This is from Light Force by Brother Andrew. Brother Andrew started an organisation called Open Doors which still exists today with the aim to strengthen and equip Christian Churches who are struggling under persecution in all parts of the world. After the publishing of the book God’s Smuggler by Brother Andrew, it was decided that Andrew was too well known to continue trips into the communist countries and so this was left to the others who by then worked with him. Brother Andrew then turned his focus to the Middle East and that is where Light Force is set.
Ghassan Khalaf was one of those faithful servants of God who had stayed put during the war, keeping his academic ambitions on hold – for ten years he had done little work on his PhD dissertation – to pastor a church and provide stability to the Arab Baptist Seminary nestled in the hills above Beirut. At the conclusion of the final night of the outreach, he invited me [Brother Andrew] to dinner. He seemed pleased with the results of the campaign, with approximately six hundred attending the final meeting. But there was also a weary look in his face. Fifteen years of living and ministering within what he called ‘an open hell’ had aged him.
The seminary was barely surviving. To illustrate, Ghassan placed a book on the edge of the table where we were eating. ‘I’m living all the time like this. As you can see, the book is about to topple to the floor. If I put the least pressure on it, it will fall. I first met you in 1979, and Open Doors was supporting the seminary even before that. You can see why every dollar your ministry provides to the school is much appreciated. It’s keeping us alive. We’re not falling. Ask me, “Ghassan, how is your faith?” and I’ll say, “God is faithful!” My faith has grown over these years.’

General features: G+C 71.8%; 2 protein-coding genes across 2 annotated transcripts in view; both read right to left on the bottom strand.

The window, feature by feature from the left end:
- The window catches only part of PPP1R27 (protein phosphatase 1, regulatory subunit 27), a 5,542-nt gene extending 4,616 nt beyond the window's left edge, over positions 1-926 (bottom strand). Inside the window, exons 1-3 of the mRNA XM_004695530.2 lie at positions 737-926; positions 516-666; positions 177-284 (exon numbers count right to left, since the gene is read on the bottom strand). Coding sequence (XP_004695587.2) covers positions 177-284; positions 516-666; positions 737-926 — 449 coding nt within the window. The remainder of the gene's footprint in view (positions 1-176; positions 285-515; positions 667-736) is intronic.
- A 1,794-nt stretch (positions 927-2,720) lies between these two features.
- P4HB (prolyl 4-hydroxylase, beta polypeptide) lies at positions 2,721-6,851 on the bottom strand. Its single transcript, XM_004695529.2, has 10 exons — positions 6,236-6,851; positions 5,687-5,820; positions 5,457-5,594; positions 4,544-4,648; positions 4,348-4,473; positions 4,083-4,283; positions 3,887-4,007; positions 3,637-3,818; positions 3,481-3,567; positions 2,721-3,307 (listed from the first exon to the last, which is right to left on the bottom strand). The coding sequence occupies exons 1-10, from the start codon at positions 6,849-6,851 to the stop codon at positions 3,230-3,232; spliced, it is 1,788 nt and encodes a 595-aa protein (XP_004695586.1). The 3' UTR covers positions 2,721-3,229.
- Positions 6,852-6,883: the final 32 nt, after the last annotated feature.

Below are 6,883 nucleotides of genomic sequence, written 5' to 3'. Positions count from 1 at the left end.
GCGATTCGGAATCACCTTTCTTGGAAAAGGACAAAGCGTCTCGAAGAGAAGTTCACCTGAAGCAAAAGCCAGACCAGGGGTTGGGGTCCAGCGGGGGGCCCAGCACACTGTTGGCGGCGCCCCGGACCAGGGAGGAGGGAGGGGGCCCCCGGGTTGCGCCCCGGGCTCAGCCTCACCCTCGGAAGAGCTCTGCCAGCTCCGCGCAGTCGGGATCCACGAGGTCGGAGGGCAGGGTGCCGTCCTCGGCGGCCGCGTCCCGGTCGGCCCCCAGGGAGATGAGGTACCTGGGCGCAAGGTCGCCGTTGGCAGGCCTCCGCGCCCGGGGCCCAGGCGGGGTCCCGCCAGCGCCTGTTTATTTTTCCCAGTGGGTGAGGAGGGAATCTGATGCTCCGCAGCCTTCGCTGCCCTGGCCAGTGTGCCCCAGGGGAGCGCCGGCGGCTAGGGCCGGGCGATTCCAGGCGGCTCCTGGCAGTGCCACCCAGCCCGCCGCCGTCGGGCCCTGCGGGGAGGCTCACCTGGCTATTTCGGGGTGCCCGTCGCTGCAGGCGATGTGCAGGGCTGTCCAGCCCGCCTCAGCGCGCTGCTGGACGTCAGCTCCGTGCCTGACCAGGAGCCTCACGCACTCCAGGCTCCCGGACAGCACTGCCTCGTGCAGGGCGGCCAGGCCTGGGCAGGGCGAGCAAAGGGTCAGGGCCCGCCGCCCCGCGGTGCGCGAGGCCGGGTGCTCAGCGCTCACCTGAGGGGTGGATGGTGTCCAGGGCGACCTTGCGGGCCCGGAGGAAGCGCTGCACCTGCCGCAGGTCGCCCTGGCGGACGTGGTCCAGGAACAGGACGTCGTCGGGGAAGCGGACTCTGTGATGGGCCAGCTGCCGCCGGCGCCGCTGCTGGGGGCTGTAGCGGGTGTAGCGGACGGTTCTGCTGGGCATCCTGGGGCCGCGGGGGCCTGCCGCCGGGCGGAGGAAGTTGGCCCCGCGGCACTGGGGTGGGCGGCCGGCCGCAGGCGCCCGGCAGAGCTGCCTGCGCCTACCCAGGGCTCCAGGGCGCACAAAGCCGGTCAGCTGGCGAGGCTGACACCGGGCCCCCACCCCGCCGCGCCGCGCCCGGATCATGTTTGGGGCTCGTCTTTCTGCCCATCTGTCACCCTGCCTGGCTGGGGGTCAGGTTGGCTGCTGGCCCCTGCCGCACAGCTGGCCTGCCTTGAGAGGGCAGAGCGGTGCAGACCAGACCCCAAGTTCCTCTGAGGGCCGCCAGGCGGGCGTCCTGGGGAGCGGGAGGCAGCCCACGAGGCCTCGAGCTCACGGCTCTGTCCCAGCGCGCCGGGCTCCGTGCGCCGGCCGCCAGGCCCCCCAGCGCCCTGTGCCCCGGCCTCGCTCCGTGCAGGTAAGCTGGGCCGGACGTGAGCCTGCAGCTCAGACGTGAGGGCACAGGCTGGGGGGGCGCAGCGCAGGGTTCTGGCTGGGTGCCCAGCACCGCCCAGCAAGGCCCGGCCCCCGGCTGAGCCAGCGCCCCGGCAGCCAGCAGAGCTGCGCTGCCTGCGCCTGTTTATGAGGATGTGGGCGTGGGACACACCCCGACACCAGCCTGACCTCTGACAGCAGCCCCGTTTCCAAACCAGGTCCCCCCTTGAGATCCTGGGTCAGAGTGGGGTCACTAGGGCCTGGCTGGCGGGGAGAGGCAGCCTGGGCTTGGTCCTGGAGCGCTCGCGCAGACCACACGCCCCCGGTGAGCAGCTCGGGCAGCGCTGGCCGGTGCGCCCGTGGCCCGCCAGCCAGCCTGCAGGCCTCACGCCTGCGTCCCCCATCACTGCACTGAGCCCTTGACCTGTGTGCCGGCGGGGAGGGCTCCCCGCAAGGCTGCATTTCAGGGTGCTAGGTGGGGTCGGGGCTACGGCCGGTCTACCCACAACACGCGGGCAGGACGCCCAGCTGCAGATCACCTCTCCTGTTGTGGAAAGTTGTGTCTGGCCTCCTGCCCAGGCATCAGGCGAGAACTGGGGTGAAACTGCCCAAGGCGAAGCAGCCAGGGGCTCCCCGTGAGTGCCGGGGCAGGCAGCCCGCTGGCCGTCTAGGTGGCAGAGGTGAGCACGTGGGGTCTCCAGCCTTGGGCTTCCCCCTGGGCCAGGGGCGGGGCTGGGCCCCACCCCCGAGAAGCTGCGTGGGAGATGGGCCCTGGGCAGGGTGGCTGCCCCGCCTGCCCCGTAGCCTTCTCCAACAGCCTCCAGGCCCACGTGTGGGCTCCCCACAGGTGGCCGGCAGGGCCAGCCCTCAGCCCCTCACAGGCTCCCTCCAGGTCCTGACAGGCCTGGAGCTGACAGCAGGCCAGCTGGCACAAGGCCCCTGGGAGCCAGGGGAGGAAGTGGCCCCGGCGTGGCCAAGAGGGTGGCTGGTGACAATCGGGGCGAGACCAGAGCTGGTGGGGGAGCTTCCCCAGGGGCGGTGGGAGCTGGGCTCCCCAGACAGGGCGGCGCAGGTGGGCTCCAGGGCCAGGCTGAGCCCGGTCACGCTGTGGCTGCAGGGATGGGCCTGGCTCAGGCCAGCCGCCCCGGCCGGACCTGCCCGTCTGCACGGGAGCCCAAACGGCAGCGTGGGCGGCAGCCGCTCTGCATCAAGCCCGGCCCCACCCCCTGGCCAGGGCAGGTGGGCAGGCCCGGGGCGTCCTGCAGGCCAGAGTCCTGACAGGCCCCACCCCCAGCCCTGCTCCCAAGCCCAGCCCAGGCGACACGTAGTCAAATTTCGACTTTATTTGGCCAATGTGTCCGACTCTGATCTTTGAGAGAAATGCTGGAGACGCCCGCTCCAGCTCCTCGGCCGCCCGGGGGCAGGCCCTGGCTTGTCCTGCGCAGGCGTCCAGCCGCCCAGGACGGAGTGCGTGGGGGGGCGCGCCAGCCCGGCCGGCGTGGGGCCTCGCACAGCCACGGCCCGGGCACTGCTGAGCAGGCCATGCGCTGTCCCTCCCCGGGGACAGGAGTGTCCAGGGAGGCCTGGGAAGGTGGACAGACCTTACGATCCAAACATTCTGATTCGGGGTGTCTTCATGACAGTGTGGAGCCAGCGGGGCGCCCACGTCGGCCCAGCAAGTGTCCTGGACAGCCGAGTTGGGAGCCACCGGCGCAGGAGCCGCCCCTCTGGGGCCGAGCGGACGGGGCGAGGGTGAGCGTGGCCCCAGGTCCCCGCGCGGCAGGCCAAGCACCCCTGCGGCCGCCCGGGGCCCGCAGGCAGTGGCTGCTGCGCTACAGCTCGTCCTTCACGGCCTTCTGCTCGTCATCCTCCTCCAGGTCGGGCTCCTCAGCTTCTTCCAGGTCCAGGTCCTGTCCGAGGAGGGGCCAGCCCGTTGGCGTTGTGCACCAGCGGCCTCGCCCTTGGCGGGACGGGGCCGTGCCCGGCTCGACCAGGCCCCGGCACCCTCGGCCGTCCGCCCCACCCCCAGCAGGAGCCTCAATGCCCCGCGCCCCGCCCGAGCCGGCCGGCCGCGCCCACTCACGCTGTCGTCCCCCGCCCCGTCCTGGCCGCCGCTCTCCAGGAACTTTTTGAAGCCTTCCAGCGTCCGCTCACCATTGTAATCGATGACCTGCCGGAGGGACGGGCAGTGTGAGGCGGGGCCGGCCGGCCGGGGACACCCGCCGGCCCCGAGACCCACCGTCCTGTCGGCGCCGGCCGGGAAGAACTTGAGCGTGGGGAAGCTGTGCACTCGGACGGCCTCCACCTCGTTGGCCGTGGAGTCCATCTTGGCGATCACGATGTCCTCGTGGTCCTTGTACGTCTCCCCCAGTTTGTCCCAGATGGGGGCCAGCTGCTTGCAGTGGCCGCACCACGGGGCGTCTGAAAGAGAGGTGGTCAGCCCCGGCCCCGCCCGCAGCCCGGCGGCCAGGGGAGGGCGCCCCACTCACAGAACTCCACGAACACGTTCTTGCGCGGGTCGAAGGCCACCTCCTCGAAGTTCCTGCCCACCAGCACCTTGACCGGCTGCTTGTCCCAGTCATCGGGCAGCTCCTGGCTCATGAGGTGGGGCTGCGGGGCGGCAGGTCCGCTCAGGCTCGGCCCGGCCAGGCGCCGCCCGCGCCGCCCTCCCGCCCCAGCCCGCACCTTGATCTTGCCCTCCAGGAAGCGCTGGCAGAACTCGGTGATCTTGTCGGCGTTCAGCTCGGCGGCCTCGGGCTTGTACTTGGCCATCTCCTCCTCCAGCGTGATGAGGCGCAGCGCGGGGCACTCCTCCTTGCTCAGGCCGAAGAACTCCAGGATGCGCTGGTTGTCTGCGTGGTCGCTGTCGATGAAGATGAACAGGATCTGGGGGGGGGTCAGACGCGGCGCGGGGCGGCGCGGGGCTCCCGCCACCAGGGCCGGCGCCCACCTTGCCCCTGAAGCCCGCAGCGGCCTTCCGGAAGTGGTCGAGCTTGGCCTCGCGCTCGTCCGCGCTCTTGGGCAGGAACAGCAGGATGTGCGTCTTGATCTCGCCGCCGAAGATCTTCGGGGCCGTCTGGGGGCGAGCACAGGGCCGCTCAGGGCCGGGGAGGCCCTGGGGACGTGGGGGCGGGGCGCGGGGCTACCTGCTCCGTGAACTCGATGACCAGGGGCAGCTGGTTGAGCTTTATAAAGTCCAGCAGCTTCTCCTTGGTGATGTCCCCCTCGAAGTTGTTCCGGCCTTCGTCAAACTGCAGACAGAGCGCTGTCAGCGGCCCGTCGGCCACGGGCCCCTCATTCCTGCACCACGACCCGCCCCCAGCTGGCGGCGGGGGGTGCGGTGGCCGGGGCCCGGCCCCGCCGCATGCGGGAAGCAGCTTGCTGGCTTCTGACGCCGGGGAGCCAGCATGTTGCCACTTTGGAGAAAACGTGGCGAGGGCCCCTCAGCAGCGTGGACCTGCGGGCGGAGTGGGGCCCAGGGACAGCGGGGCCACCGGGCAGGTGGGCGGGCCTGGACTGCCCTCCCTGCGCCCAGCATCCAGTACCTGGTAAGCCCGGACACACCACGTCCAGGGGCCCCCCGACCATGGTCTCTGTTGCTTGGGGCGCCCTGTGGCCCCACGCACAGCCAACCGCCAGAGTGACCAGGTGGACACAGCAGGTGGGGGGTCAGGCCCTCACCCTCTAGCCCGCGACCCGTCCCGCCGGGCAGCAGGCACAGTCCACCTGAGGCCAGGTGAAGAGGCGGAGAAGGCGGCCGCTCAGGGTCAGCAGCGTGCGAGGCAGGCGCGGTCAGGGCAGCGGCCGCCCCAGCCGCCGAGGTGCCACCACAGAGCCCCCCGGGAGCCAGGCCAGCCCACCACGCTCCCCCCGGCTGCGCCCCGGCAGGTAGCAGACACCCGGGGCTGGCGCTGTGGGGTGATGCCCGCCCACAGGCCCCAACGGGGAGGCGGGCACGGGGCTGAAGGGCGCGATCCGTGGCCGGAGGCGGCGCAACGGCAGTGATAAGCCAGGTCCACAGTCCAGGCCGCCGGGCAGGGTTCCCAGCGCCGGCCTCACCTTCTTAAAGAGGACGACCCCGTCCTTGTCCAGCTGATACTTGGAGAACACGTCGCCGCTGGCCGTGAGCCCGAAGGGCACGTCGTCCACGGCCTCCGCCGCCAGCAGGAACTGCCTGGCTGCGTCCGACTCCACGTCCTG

I asked him to tell me how his church congregation as managing. He closed his eyes for a moment, then told me about one incident where he went to visit a young woman who had lost her husband in a recent skirmish, leaving her with three little children. ‘There were several friends there, trying to comfort her. When she saw me, she shouted, “I don’t believe in God! Don’t speak to me about Him! He doesn’t care for us! He is just watching us and letting us die!” Andrew, I felt a wave of compassion for her. She only said what thousands in Lebanon are feeling.’
‘So, what do you say to these people?’ I asked.
‘After she calmed down, I said, “Dear lady, what you have said about God would all be true if He had not become flesh and died on the cross to redeem us. That proves that God does care. God in Christ was involved in our situation. Because He has passed through suffering, He is able to help those who suffer. Do you believe that?” She nodded. I know she believes that but it is so hard.’
‘You have to minister to people like this woman, but you are suffering as well.’
My friend agreed. ‘I remember one black period when day after day the sky rained mortar shells and rockets. No place was spared shrapnel. Everyone was in danger of having his house burned or losing his money, his car, his possessions, or even his life. Those were anxious days. I remember days of confusion, and I asked God for victory over the feelings of anxiety.’
‘And did He give you peace?’
He smiled as he answered. ‘One night, I dreamed that my car was stolen. Feelings of resentment attacked me. A struggle began in my soul between complaint and contentment. After a cruel struggle I completely surrendered and accepted the loss. Then I woke up. I was happy it was only a dream. But then I thought: It is beautiful to be victorious in a dream, but it is more glorious to be victorious over anxiety in real life, while I am awake.’
‘When God gives you that peace, then you are able to pass it on to others.’
‘There have been some people – we call them “the war rich” – who have profited from the war. But for God’s children, this had been an opportunity to prove the genuineness of our faith. We have become “war rich” on a spiritual plane.’
I was touched by this man’s humble testimony of God’s faithfulness. Then he soberly added, ‘You know, over the years almost all foreign missionaries and missionary agencies have left the country. They’ve gone to Cyprus, Athens, Istanbul, Amman. What remains here are the local churches and the nationals. We feel forsaken. We feel cut off from our bigger family. No evangelical leader from the West came here to ask, “How are you? What are you feeling? What do you need?”‘
He started laughing. ‘Then you came! Do you know what it means when Brother Andrew come to Lebanon and lives with us among the shelling and bombing and difficulties? That is the value of your visits. Every time you come, there is a spirit of revival in my heart.’